Please notice this is a limit you, the user, activates. RPM doesn't arbitrarily decide on its own that a job is too small, except zero byte jobs, of course.

Temp folder update

The spool manager starts using the temp folder path as soon as you update it in the user interface. You no longer need to restart the service. We continue to recommend not doing this while RPM is actively processing jobs that use the temp folder path.

User interface updates

  • no longer allows multiple Critical Events dialogs to open
  • shuffled columns in the Critical Events dialog, moving the timestamp to the left to make it more visible as the message text can get long
  • added icons in the status bar to show when Telnet and AppSocket are operational
  • prevents the temp folder from being the same as the Windows temp folder, as RPM cleans this folder on startup potentially removing something another program had written
  • limits log retention to 31 days. There is no good reason to keep years of logs. One suggestion if you like to keep log records is to export your log weekly, from the Log menu, and save to a date-stamped file
  • the spin control in the log retention dialog spins by ones rather than tenths
  • added an explanatory note on the Critical Events dialog, clarifying how messages appear
  • dependent services option cannot be enabled if there are none
  • fixed default sizes for critical events and diagnostic logging dialogs
  • allow space bar to toggle diagnostic logging and log options

Here is the updated Critical Events dialog. The Encountered time has been moved to the left of the Message making it more visible. The explanatory note explains how the message display works.

Critical Events dialog
Critical Events dialog

Event log cleanup

The first time we used the PCL to PDF module after a service restart, we were producing four event log messages, which we now merge into one.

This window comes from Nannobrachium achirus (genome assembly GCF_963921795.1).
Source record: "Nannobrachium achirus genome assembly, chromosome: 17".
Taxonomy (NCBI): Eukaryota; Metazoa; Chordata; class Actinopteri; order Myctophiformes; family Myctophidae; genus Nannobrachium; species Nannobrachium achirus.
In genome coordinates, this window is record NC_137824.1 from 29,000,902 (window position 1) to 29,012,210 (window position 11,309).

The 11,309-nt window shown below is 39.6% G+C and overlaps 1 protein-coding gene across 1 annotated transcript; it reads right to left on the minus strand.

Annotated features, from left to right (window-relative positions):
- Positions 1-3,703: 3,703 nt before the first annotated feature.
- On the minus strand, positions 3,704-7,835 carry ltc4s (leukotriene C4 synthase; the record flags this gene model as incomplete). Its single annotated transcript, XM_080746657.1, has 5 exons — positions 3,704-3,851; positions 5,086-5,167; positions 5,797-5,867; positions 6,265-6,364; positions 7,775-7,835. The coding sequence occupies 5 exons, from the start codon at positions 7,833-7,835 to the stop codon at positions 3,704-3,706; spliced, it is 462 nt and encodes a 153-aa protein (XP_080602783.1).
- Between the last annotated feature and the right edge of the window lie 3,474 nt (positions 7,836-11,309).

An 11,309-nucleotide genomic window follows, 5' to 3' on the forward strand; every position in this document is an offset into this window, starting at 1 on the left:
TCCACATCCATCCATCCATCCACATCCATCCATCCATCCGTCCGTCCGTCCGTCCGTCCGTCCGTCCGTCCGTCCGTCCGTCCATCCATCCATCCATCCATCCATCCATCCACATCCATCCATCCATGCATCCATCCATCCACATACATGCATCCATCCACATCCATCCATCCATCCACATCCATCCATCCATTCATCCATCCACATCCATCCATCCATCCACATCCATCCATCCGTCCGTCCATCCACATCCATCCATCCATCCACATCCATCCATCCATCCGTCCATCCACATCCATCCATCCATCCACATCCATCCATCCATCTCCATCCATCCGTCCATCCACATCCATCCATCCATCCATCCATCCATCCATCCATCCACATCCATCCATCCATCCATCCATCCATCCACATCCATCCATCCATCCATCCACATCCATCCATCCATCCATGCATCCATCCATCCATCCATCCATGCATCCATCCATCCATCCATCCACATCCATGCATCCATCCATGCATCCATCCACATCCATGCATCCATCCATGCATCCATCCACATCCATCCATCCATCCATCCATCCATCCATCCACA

Using the Local IP address

The network manager in RPM now logs the IP addresses used by the computer on startup. We already record the DNS servers and the MAC addresses discovered. You can find this in the file "report.txt" in the RPM install folder.

We discovered in the naming template that the local IP address was not working in the way we expected; it was picking the first interface that was not 127.0.0.1. The intent is to show which local IP interface the job came in on. For instance, if your computer (like mine) supports 127.0.0.1 plus an additional two local addresses in the 192.168 range, RPM now provides this local information in the naming template.

You can experiment with the "Local IP" address by directing your print jobs to one of the addresses on that list. 

RPM also applies this logic to the job naming feature in the Telnet protocol. The AppSocket contract derives the job name from the print jobs itself, using PJL commands.

Documenting where queue creation comes from

We added a critical event notification when an LPD print refers to a queue that does not already exist. In the past, RPM has interpreted this as a request to create a new queue. After a time, we added the option to block that feature. Now we are merely letting you know that a request came from the network regarding a new queue and whether we allowed it.

This example of the Critical Events dialog shows jobs sent to two different queues. In the first example, the LPD protocol created the queue since "auto-create" was true. RPM merely notifies the user. In the second case, I turned auto-create off before sending the job. RPM here warns the user that someone attempted to create a queue by submitting a print request.

queue creation warnings in critical events
Queue creation warnings in Critical Events

Adding Firebird to RPM dependencies

We also made a change to the uninstall menu in Windows to show that RPM depends on Firebird

Firebird dependency
Firebird dependency

Firebird dependency
Firebird dependency